**During this final fundraiser of our 2019/2020 fiscal year, we have asked editors and contributors to say a few words about Touchstone as we ask our readers to consider making a donation so that we can keep doing what we do.**

from the desk of William J. Tighe

June 9, 2020

Dear Touchstone reader,

I was first introduced to Touchstone in the late Summer of 1992. A then friend sent me a copy of the Summer 1992 issue in which she had published an article debunking the then Dominican priest Matthew Fox—he later became an Episcopalian—in his attempt to hijack various Medieval theologians and mystics as precursors to his own "Creation Sprituality." Touchstone's blurb slogan at that time was "A Journal of Ecumenical Orthodoxy," and at first I wondered why a "liberal" publication (for that was how at first sight I understood the slogan) would publish such a forthright article; and perhaps that sort of "confusion" which I experienced is why in 1997 it replaced it with the less ambiguous "A Journal of Mere Christianity." But upon reading the whole issue from cover to cover I realized how mistaken I was, and that its "Ecumenical Orthodoxy" was indeed the firmly active, winsome, but necessarily stubborn and unyielding, orthodoxy of "Mere Christianity." I was instantly hooked, subscribing on that very day, and soon thereafter ordering all the available back issues. Since that time Touchstone has been to me both an inspiration in its defense of Christian orthodoxy against internal revisionists, external enemies, and especially those well-meaning souls who profess to be friends of religion and "spirituality" while wishing to moderate its "unfashionability" (as, for example, on the matter of the ordination of women), and a refreshing oasis of thoughtful Christian friends and thinkers who embody a common purpose and practice respectful reflection on the serious matters of disagreement which continue to divide such "Mere Christians." Over a quarter century later I commend Touchstone to readers professing or drawn to its genuine "ecumenical orthodoxy."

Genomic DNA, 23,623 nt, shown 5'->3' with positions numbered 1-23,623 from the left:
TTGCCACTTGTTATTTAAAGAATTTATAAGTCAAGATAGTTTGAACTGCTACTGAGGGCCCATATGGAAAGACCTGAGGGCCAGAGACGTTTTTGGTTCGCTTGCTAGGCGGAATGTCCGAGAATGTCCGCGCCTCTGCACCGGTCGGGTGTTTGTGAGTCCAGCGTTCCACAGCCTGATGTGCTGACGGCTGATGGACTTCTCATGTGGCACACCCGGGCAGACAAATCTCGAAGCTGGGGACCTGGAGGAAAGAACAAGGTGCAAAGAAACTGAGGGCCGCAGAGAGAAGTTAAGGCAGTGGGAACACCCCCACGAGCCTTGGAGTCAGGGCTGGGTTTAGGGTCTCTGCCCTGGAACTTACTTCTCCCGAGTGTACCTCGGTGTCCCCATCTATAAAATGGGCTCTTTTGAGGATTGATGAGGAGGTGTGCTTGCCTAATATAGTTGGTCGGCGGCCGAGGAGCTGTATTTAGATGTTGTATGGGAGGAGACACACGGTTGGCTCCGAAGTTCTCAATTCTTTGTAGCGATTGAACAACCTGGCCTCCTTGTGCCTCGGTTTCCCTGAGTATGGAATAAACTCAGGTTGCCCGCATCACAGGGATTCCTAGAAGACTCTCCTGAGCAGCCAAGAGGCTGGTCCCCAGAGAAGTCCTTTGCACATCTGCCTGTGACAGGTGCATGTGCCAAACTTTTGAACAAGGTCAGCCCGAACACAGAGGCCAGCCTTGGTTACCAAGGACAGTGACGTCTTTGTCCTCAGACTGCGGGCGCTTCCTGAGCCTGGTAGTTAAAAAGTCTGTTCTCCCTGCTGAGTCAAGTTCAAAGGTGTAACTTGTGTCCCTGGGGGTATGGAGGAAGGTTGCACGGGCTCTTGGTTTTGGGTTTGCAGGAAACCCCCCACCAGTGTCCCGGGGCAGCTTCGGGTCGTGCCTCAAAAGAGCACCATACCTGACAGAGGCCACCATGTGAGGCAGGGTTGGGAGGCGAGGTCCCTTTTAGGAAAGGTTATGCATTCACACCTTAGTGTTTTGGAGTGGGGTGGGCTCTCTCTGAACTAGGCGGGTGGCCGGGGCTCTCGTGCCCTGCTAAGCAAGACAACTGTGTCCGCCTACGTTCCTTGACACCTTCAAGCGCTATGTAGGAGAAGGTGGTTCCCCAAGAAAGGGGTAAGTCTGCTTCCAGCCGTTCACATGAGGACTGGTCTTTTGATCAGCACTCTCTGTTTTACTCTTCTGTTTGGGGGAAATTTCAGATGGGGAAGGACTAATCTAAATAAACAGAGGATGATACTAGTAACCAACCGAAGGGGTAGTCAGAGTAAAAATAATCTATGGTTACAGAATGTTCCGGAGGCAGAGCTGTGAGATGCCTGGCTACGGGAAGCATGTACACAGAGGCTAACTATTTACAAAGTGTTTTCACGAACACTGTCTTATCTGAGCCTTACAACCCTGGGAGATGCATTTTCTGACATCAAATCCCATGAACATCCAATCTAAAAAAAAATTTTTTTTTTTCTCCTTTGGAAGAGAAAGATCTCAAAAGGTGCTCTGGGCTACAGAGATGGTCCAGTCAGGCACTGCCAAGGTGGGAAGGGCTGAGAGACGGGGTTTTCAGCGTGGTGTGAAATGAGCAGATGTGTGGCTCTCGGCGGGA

William J. Tighe, Professor
History Department, Muhlenberg College
Allentown, Pennsylvania

William J. Tighe is a Touchstone contributing editor, who has written many articles for the magazine. A reader favorite (our most read online article) is "Calculating Christmas: The Story Behind December 25."—Douglas Johnson

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